Schwartz On Security: Slouching Toward Smartphone, Apple ArmageddonSchwartz On Security: Slouching Toward Smartphone, Apple Armageddon
Every new year brings fresh warnings that the next smartphone botnet or Apple "I Love You" virus is imminent, while real attacks keep escalating.
January 26, 2011
Smartphones and Apple OS X computers currently draw little attention from attackers.
Could all that be about to change, as the pace of patches and improvements in software design make Windows a less juicy target? We've been hearing this refrain for at least a couple of years, and I'm still not convinced.
Cisco is now making the case. "For a long time, cybercriminals have found many opportunities to take advantage of users through the Windows PC," says Patrick Peterson, a senior security researcher at Cisco. "It was easy, so why go anywhere else? But now, the Windows operating system is in much better shape -- and criminals are getting hungry."
In late 2009, a report from Symantec made a similar prediction: "As Mac and smartphones continue to increase in popularity in 2010, more attackers will devote time to creating malware to exploit these devices."
In fact, security researchers for years have been forecasting the vulnerability of Apple products -- and more recently, smartphones in general. True, one factor today is different from before: Android, BlackBerry, and iPhone platforms feature an enormous number of users and store an immense number of secrets. "As more people move to mobile devices, attackers will always go for where the people are, period," says Cisco senior security researcher Mary Landesman. "It's why Web-based malware has become such a problem over the past five years, because everyone is online and browsing, 24/7."
What's also different today is that mobile operating systems are relatively sophisticated. "As far as mobile device threats go, as of today, certainly the environment has matured to the point where it is ripe for something to occur," says Landesman. But exactly what form that "something" might take remains an open question. Says Landesman: "I don't anticipate seeing an iPhone worm, for example. But certainly, using mobile devices in conjunction with social engineering attacks will probably be at least one form that we see."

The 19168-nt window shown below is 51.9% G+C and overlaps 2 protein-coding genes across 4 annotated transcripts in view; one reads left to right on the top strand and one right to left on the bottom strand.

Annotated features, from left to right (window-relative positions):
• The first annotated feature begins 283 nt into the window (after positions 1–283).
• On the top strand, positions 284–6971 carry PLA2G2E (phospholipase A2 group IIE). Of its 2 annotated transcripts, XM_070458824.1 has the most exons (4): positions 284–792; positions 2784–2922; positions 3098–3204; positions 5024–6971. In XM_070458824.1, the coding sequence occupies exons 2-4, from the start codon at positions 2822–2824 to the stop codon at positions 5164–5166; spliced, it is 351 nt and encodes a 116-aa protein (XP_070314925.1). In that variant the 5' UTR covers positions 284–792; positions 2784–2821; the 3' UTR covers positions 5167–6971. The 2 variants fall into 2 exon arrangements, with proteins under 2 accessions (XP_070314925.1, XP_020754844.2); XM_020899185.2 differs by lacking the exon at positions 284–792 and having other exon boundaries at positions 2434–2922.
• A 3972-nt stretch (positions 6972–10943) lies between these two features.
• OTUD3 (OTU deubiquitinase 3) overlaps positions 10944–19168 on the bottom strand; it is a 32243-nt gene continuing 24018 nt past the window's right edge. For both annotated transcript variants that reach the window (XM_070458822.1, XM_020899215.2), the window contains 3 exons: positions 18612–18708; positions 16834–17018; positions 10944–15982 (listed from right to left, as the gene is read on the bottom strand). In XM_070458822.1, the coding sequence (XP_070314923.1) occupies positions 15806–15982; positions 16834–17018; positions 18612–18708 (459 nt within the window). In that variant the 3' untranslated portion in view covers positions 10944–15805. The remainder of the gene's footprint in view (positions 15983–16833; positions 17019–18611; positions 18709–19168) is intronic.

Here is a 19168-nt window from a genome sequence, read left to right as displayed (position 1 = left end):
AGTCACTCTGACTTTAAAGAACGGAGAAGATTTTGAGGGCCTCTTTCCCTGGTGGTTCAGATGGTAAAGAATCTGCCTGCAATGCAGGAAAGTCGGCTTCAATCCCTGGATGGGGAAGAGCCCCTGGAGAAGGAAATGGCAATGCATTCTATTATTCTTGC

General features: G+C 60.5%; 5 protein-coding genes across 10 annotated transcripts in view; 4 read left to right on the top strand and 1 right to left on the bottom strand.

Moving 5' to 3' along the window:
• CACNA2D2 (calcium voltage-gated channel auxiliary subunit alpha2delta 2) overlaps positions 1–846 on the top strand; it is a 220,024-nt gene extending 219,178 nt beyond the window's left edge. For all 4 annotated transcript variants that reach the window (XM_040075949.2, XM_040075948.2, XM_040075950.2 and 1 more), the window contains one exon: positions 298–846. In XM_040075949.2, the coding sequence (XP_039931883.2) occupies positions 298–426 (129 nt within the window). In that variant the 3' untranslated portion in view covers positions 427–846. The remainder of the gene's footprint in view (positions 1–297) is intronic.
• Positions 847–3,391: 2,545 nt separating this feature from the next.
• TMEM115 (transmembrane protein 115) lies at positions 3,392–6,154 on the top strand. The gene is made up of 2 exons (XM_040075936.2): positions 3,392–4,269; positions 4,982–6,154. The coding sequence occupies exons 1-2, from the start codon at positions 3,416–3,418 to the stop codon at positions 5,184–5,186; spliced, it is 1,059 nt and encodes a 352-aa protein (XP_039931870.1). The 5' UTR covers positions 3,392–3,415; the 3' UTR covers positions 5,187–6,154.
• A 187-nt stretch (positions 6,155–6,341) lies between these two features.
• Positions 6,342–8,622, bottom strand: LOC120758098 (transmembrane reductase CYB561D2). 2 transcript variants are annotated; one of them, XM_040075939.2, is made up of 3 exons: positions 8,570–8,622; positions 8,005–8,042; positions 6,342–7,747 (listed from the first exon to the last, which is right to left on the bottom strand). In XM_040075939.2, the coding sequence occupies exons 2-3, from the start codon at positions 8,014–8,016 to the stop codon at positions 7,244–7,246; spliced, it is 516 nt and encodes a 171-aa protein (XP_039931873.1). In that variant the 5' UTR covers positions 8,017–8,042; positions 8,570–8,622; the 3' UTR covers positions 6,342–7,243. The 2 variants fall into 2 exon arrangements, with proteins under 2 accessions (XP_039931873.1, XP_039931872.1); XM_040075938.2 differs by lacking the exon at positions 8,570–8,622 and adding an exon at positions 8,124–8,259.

Does a large installed base of mobile users, however, necessarily presage smartphone Armageddon? Consider what Windows still offers: a large base of users, no walled gardens, machines with numerous unpatched vulnerabilities, and lots of stored financial data and sensitive information.
Furthermore, fueling the growth in Windows attacks -- targeted or unleashed en masse -- has also been the rise of automated botnet-building attack toolkits that let semi-computer-literate criminals orchestrate large assaults. When we see the same happening for smartphones, be scared. Meantime, expect a more gradual upswing in attacks, as opposed to a big bang. Ditto for Apple OS X attacks. Industry watchers -- and security vendors -- have been predicting the imminent demise of Mac's "security by obscurity" status. But as with smartphones, Apple Armageddon isn't imminent.
Case in point: In November 2010, Sophos reported that by far the largest amount of malware trawled by its free Mac antivirus software was Windows sludge. While Sophos saw a few Mac-oriented exploits, and some cross-platform attacks written in Java, it found no clear and present danger.
At some future point, smartphones and Apple OS X will likely "feel the love" from attackers. But organizations face more immediate risks. For example, despite last year's focus on Adobe patching its products against zero-day attacks, Landesman says companies were much more likely to be exploited by Java than a malicious PDF.
"In 2010, Java exploits were three-and-a-half times more prevalent than malicious PDFs, and the reason for that was simple: Everyone was focused on PDFs and taking precautions, whether that meant keeping security up to date, or Adobe issuing more security updates," Landesman says. "But users weren't focused at all on Java, which is more ubiquitous than Adobe Reader and Acrobat, and apparently this was not being patched or policed as well, and consequently it was the threat frontrunner for the year." As always, criminals prefer the easiest path to an exploit.
So, with the security of every mobile device operating system receiving intense scrutiny, and Mac watchers waiting for the day an Apple Rustock arrives, it's important to keep an eye on today's top threats, including Java.
Of course, Java also runs on mobile devices. Accordingly, will we see a large-scale Java smartphone attack? Wait for the 2012 predictions.
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